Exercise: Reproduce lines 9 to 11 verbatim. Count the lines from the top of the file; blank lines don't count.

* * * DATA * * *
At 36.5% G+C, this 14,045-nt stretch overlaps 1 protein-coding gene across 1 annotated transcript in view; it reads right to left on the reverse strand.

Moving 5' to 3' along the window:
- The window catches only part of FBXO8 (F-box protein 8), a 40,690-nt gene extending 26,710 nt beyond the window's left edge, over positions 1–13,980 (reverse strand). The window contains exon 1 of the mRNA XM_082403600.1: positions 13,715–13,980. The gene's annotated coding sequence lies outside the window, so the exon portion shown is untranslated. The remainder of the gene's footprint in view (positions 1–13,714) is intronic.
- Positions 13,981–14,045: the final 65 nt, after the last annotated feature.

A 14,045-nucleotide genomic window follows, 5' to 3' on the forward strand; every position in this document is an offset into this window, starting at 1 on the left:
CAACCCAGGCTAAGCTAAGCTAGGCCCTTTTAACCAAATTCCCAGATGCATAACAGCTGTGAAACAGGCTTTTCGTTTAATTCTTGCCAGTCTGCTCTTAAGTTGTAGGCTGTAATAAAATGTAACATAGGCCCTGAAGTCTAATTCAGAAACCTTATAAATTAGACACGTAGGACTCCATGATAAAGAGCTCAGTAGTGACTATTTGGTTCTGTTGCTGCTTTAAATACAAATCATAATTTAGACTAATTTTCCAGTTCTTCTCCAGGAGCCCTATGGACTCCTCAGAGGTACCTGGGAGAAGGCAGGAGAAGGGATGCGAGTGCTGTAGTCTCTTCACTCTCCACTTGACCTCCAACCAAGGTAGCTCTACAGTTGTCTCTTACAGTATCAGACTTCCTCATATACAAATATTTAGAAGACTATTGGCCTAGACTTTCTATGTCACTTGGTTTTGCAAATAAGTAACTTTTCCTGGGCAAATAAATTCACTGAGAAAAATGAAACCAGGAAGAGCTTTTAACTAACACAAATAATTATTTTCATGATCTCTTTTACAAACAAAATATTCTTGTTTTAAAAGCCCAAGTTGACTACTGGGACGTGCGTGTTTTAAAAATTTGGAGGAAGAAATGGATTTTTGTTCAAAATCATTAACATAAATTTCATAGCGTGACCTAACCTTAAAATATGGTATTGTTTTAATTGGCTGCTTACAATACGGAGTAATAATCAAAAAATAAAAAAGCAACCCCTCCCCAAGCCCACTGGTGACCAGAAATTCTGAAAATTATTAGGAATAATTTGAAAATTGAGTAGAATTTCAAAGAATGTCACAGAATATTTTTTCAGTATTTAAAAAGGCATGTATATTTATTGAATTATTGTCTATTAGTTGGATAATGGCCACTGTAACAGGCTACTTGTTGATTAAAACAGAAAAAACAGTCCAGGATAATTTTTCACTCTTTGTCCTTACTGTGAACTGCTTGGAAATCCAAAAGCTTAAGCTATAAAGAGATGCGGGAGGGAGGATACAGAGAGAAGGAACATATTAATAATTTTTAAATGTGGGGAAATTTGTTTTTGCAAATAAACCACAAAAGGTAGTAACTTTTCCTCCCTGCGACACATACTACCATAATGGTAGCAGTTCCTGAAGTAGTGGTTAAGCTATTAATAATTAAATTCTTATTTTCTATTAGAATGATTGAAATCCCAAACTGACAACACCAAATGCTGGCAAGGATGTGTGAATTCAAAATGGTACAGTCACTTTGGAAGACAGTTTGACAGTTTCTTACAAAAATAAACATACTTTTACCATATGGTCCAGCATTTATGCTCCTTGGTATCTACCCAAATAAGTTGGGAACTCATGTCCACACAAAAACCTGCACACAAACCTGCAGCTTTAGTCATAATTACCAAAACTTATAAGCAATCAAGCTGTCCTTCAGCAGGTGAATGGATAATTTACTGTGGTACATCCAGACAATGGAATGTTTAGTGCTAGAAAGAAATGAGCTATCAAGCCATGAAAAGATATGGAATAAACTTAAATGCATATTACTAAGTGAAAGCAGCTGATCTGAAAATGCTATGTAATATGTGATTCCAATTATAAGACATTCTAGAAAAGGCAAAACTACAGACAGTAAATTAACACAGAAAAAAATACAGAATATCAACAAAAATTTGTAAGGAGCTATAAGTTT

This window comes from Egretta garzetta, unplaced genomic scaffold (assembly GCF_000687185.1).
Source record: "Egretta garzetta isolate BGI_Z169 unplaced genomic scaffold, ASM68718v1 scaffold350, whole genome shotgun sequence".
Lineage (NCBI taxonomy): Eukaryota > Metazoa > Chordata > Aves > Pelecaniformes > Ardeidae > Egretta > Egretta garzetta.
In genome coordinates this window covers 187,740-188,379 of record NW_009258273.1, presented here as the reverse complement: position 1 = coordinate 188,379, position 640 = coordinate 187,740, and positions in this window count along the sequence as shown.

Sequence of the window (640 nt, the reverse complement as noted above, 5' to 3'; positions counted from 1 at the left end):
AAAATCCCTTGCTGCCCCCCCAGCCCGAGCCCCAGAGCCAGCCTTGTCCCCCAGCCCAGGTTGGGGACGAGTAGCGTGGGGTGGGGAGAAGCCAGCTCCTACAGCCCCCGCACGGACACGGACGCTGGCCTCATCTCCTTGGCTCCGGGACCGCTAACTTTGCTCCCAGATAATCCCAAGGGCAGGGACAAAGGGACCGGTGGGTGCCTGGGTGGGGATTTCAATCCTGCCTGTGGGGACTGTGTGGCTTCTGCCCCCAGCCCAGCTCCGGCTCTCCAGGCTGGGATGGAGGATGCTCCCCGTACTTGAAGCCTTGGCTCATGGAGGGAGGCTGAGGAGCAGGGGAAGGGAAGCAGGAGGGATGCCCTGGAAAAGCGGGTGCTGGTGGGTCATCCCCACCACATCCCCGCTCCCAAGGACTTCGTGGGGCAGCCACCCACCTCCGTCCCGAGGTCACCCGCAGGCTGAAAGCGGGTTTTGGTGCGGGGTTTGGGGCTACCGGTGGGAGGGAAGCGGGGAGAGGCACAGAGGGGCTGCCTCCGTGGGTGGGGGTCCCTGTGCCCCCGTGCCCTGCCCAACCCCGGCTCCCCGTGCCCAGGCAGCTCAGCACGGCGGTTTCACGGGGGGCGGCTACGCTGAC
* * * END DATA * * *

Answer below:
Lineage (NCBI taxonomy): Eukaryota > Metazoa > Chordata > Aves > Pelecaniformes > Ardeidae > Egretta > Egretta garzetta.
In genome coordinates this window covers 187,740-188,379 of record NW_009258273.1, presented here as the reverse complement: position 1 = coordinate 188,379, position 640 = coordinate 187,740, and positions in this window count along the sequence as shown.

Sequence of the window (640 nt, the reverse complement as noted above, 5' to 3'; positions counted from 1 at the left end):